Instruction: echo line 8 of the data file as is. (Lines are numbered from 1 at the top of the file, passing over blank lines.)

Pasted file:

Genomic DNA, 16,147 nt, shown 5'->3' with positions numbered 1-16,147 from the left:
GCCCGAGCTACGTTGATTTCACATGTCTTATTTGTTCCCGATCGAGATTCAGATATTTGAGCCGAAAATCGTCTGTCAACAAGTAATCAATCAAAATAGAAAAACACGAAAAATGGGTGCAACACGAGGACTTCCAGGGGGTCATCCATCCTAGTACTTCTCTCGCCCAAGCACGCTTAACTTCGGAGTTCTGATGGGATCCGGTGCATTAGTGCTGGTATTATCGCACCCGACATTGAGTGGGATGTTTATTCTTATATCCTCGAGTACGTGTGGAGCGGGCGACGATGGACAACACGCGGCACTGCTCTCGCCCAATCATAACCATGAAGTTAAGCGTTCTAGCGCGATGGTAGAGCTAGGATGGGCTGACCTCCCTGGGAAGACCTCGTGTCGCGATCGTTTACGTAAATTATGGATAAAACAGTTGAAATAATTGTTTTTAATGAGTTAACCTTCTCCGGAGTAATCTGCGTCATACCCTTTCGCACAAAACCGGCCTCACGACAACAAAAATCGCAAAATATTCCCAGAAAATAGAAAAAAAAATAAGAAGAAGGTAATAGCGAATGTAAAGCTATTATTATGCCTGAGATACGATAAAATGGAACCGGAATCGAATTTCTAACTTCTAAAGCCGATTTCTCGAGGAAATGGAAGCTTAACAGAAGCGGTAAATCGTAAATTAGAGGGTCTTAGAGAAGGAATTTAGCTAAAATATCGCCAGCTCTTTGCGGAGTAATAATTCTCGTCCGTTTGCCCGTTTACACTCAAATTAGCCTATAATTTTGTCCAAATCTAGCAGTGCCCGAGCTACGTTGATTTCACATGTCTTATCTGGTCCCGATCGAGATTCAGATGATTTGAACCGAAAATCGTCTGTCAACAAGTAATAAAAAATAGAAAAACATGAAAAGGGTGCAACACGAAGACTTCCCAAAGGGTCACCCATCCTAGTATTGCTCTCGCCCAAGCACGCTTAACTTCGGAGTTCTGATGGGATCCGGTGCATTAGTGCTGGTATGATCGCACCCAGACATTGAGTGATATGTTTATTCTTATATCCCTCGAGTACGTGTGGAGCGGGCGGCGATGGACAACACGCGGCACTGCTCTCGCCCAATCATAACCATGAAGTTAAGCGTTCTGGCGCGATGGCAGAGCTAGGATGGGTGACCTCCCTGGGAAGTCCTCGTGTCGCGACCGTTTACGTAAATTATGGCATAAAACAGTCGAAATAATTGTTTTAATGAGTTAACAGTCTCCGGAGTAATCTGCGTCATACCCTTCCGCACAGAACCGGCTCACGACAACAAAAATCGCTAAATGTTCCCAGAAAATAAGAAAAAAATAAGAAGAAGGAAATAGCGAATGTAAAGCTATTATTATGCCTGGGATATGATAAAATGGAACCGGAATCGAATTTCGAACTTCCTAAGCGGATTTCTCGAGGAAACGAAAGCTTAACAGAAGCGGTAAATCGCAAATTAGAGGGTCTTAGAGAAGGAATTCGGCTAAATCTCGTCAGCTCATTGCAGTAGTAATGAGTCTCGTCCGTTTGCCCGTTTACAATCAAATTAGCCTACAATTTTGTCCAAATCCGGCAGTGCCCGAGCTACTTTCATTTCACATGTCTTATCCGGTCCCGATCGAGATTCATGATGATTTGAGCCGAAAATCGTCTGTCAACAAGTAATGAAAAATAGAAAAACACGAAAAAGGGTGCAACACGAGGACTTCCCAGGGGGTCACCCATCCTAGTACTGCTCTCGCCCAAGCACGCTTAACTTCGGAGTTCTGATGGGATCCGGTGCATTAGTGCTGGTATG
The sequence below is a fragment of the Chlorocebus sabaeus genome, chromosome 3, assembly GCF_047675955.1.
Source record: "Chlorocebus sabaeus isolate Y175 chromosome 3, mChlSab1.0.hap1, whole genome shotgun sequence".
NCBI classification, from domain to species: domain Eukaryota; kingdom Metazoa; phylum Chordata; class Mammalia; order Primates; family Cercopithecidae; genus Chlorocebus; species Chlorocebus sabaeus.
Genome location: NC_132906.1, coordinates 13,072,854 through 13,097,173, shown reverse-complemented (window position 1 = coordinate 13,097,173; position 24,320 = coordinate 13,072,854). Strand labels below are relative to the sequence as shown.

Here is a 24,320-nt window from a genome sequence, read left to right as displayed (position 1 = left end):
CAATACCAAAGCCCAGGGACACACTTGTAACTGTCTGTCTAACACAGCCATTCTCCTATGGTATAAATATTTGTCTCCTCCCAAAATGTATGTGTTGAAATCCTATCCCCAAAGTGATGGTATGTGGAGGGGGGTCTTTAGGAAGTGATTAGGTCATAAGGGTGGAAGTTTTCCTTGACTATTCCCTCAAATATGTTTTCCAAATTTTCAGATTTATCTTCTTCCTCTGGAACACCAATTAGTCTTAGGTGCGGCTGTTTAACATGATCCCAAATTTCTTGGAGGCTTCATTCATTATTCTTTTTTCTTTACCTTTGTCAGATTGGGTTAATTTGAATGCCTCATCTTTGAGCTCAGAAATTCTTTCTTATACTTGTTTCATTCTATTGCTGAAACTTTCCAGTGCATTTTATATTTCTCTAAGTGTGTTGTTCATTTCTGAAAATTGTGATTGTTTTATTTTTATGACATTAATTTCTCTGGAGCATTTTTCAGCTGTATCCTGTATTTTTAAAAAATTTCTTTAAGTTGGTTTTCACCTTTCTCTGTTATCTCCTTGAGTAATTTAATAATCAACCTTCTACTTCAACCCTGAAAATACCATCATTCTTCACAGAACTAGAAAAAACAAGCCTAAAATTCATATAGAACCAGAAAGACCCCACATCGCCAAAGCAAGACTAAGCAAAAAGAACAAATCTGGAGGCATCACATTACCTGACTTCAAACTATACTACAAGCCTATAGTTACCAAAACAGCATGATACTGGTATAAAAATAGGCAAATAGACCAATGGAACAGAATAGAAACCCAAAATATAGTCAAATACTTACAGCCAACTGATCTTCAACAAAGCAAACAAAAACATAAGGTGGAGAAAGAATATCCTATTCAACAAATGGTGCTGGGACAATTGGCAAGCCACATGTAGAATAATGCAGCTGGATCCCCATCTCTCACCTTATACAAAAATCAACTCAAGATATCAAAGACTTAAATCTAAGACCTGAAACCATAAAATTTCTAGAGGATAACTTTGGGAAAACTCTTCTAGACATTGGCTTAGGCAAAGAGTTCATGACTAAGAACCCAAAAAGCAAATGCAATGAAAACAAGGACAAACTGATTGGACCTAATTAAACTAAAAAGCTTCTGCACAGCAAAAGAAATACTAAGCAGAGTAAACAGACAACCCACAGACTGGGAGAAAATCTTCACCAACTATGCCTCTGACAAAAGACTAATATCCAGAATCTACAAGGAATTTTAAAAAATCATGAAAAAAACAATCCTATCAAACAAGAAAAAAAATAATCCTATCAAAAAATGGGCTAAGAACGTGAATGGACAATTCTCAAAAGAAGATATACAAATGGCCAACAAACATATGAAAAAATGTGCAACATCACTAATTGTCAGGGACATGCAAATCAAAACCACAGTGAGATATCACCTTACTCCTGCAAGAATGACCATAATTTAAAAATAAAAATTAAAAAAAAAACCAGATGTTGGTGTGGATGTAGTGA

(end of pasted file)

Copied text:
CAATACCAAAGCCCAGGGACACACTTGTAACTGTCTGTCTAACACAGCCATTCTCCTATGGTATAAATATTTGTCTCCTCCCAAAATGTATGTGTTGAAATCCTATCCCCAAAGTGATGGTATGTGGAGGGGGGTCTTTAGGAAGTGATTAGGTCATAAGGGTGGAAGTTTTCCTTGACTATTCCCTCAAATATGTTTTCCAAATTTTCAGATTTATCTTCTTCCTCTGGAACACCAATTAGTCTTAGGTGCGGCTGTTTAACATGATCCCAAATTTCTTGGAGGCTTCATTCATTATTCTTTTTTCTTTACCTTTGTCAGATTGGGTTAATTTGAATGCCTCATCTTTGAGCTCAGAAATTCTTTCTTATACTTGTTTCATTCTATTGCTGAAACTTTCCAGTGCATTTTATATTTCTCTAAGTGTGTTGTTCATTTCTGAAAATTGTGATTGTTTTATTTTTATGACATTAATTTCTCTGGAGCATTTTTCAGCTGTATCCTGTATTTTTAAAAAATTTCTTTAAGTTGGTTTTCACCTTTCTCTGTTATCTCCTTGAGTAATTTAATAATCAACCTTCTACTTCAACCCTGAAAATACCATCATTCTTCACAGAACTAGAAAAAACAAGCCTAAAATTCATATAGAACCAGAAAGACCCCACATCGCCAAAGCAAGACTAAGCAAAAAGAACAAATCTGGAGGCATCACATTACCTGACTTCAAACTATACTACAAGCCTATAGTTACCAAAACAGCATGATACTGGTATAAAAATAGGCAAATAGACCAATGGAACAGAATAGAAACCCAAAATATAGTCAAATACTTACAGCCAACTGATCTTCAACAAAGCAAACAAAAACATAAGGTGGAGAAAGAATATCCTATTCAACAAATGGTGCTGGGACAATTGGCAAGCCACATGTAGAATAATGCAGCTGGATCCCCATCTCTCACCTTATACAAAAATCAACTCAAGATATCAAAGACTTAAATCTAAGACCTGAAACCATAAAATTTCTAGAGGATAACTTTGGGAAAACTCTTCTAGACATTGGCTTAGGCAAAGAGTTCATGACTAAGAACCCAAAAAGCAAATGCAATGAAAACAAGGACAAACTGATTGGACCTAATTAAACTAAAAAGCTTCTGCACAGCAAAAGAAATACTAAGCAGAGTAAACAGACAACCCACAGACTGGGAGAAAATCTTCACCAACTATGCCTCTGACAAAAGACTAATATCCAGAATCTACAAGGAATTTTAAAAAATCATGAAAAAAACAATCCTATCAAACAAGAAAAAAAATAATCCTATCAAAAAATGGGCTAAGAACGTGAATGGACAATTCTCAAAAGAAGATATACAAATGGCCAACAAACATATGAAAAAATGTGCAACATCACTAATTGTCAGGGACATGCAAATCAAAACCACAGTGAGATATCACCTTACTCCTGCAAGAATGACCATAATTTAAAAATAAAAATTAAAAAAAAAACCAGATGTTGGTGTGGATGTAGTGA